Protein Tied to Long Life May Protect Against Alzheimer’s

February 26, 2015

Raising levels of a protein in mice that is linked to a longer life appears to help protect laboratory animals from the ravages of Alzheimer’s disease, scientists report. The findings offer new clues about how Alzheimer’s develops and could open up new avenues of research for a disease that is critically lacking in effective treatments.

The protein, known as klotho, named for one of the Greek Fates, has been linked in earlier studies to a longer life in both humans and mice. People who carry a variant form of the klotho gene, which causes more klotho protein to be produced, appear to have more gray matter in parts of the brain commonly affected by aging. In mice that had been specially bred to develop an Alzheimer’s-like illness, the protein also appears to protect against the memory and thinking problems associated with the disease when more of the protein is produced.

In the current study, published in the Journal of Neuroscience, researchers found that elevating levels of the normal klotho protein appeared to protect against dementia symptoms, even though the brains of the mice they used as models contained the toxic beta-amyloid plaques and tau deposits that are a hallmark of Alzheimer’s disease.

“It’s remarkable that we can improve cognition in a diseased brain despite the fact that it’s riddled with toxins,” said the lead author, Dr. Dena Dubal, an assistant professor of neurology at the University of California, San Francisco. “In addition to making healthy mice smarter, we can make the brain resistant to Alzheimer-related toxicity. Without having to target the complex disease itself, we can provide greater resilience and boost brain functions.”

In earlier studies, the researchers found that breeding mice that produced low amounts of the protein led to premature aging, heart disease, and declines in memory and thinking skills. Conversely, high-levels of the protein were tied to longevity and improved cognition.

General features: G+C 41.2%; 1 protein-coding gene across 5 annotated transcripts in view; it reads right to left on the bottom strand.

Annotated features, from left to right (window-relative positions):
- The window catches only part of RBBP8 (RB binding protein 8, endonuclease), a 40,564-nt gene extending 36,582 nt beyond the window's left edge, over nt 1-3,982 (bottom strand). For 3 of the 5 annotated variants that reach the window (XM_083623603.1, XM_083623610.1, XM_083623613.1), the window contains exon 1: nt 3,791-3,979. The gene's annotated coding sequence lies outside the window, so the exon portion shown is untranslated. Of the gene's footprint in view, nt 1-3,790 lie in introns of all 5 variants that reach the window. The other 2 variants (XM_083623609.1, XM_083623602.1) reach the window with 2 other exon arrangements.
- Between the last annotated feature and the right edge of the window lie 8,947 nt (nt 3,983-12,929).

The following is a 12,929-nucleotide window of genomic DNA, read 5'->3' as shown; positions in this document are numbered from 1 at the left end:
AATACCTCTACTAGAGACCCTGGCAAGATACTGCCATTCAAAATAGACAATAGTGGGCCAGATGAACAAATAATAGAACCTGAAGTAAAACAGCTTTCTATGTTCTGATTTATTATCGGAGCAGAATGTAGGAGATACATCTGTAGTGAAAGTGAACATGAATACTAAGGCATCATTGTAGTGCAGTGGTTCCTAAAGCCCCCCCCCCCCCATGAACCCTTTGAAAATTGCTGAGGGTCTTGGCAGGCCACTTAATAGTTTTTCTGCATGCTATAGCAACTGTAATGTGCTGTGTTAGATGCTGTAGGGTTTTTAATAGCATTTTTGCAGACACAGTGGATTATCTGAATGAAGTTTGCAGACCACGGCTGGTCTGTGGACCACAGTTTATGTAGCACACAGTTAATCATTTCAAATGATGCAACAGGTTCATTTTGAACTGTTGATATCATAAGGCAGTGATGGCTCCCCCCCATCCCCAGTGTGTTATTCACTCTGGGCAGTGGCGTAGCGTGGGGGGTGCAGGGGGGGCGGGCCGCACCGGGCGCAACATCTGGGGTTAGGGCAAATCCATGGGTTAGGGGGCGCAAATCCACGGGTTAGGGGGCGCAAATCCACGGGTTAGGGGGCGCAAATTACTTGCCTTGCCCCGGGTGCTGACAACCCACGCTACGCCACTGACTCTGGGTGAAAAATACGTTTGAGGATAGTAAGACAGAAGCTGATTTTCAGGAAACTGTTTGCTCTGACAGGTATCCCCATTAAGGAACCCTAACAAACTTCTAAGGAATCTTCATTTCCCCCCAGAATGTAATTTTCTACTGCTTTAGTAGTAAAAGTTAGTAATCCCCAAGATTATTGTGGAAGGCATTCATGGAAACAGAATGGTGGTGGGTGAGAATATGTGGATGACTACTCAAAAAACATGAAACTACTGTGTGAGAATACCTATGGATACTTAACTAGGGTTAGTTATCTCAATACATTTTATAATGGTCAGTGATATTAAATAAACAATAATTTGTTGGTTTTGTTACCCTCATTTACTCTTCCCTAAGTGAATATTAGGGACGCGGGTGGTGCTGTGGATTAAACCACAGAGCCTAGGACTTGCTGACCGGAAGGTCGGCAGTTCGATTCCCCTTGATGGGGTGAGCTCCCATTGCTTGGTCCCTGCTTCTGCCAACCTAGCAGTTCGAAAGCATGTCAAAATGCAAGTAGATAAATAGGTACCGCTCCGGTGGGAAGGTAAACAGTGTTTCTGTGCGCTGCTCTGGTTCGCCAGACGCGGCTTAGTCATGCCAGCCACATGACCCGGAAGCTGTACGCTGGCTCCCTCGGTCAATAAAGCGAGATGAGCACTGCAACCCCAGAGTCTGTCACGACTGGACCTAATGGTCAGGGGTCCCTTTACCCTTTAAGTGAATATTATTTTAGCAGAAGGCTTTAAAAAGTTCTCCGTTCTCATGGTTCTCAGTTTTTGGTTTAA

This study looked at the effects of the protein in Alzheimer’s, using a strain of mice that had been bred to develop certain characteristics of the disease. The mice also produced high levels of klotho throughout the body, including in the brain.

The scientists found that even though the brains of the mice showed many of the signs of Alzheimer’s disease – including the buildup of beta-amyloid plaque and abnormal tau protein – the mice appeared to be protected from decline in learning and memory.

Scientists think that klotho may have beneficial effects on a brain receptor called NMDA that is critical for learning and memory. Alzheimer’s appears to target these receptors, while the protein appears to protect them from damage.

“The next step will be to identify and test drugs that can elevate klotho or mimic its effects on the brain,” said Dr. Lennart Mucke, the study’s senior author and director of the Gladstone Institute of Neurological Disease at UCSF. “We are encouraged in this regard by the strong similarities we found between klotho’s effects in humans and mice in our earlier study. We think this provides good support for pursuing klotho as a potential drug target to treat cognitive disorders in humans, including Alzheimer’s disease.”

It will likely be years, however, before scientists develop a drug for people that mimics the effects of klotho in the brain. Developing a drug for Alzheimer’s disease is a laborious and costly process involving years of research and testing, first in animals, then in people, to assure that it is safe and effective. Many drugs that have shown initial promise have failed to live up to expectations in later trials.

By ALZinfo.org, The Alzheimer’s Information Site. Reviewed by William J. Netzer, Ph.D., Fisher Center for Alzheimer’s Research Foundation at The Rockefeller University.

Source: Dena B. Dubal, Lei Zhu, Pascal E. Sanchez, et al: “Life Extension Factor Klotho Prevents Mortality and Enhances Cognition in hAPP Transgenic Mice.” The Journal of Neuroscience, 11 February 2015, 35(6): 2358-2371; doi: 10.1523/JNEUROSCI.5791-12.2015


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